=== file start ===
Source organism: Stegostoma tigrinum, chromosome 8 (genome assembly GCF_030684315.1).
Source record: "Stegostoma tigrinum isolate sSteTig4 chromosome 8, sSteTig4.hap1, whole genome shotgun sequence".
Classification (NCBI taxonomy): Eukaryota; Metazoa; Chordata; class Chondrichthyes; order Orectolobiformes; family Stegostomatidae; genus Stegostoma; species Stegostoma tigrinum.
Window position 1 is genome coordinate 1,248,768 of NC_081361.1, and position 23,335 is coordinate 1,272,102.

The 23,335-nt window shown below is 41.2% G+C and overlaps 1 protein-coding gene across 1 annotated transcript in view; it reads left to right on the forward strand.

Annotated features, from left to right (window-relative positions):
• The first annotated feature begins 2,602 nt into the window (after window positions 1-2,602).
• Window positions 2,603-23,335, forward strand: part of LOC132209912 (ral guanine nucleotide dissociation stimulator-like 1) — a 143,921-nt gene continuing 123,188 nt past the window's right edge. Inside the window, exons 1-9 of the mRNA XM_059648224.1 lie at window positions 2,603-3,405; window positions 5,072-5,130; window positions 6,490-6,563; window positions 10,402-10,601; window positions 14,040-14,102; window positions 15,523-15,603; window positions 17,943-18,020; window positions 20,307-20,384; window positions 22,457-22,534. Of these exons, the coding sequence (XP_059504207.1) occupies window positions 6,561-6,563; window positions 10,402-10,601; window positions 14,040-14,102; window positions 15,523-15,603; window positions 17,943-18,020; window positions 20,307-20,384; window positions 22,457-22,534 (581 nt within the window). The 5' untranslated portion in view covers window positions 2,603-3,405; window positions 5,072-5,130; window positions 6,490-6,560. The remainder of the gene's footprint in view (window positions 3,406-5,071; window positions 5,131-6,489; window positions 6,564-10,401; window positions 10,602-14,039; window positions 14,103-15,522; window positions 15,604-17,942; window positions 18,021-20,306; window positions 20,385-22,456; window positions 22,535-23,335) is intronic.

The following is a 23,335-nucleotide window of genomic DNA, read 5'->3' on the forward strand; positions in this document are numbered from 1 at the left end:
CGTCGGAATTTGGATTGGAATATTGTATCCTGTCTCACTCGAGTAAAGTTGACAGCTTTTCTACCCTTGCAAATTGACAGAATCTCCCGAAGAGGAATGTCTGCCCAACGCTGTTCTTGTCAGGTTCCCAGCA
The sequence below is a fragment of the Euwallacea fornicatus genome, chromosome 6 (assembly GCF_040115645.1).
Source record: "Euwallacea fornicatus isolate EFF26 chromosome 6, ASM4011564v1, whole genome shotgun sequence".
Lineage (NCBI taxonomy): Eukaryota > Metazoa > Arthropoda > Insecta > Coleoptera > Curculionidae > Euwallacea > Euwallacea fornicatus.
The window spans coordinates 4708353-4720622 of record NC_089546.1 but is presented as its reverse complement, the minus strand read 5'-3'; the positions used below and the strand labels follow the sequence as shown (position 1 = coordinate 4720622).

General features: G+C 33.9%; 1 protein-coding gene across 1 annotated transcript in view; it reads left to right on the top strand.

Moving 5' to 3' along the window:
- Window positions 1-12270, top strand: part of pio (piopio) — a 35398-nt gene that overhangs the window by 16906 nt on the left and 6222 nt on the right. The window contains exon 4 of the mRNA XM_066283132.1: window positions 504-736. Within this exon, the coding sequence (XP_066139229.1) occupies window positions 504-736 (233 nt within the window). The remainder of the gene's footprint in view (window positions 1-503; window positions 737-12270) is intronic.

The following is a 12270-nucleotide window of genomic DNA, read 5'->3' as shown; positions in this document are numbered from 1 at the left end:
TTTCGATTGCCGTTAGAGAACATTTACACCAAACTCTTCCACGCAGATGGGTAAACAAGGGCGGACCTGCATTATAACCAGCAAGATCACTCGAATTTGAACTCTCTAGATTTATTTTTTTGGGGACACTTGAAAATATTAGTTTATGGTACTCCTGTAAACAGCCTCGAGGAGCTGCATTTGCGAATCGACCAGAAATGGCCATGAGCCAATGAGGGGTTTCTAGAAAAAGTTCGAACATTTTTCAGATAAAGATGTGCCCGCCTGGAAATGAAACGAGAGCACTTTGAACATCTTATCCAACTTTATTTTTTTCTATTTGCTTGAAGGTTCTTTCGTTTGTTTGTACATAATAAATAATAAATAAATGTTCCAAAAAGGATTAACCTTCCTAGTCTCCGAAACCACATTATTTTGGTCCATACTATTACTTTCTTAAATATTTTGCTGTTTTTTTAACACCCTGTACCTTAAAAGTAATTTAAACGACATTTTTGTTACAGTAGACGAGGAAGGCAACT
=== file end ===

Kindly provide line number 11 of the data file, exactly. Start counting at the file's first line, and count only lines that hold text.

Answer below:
The sequence below is a fragment of the Euwallacea fornicatus genome, chromosome 6 (assembly GCF_040115645.1).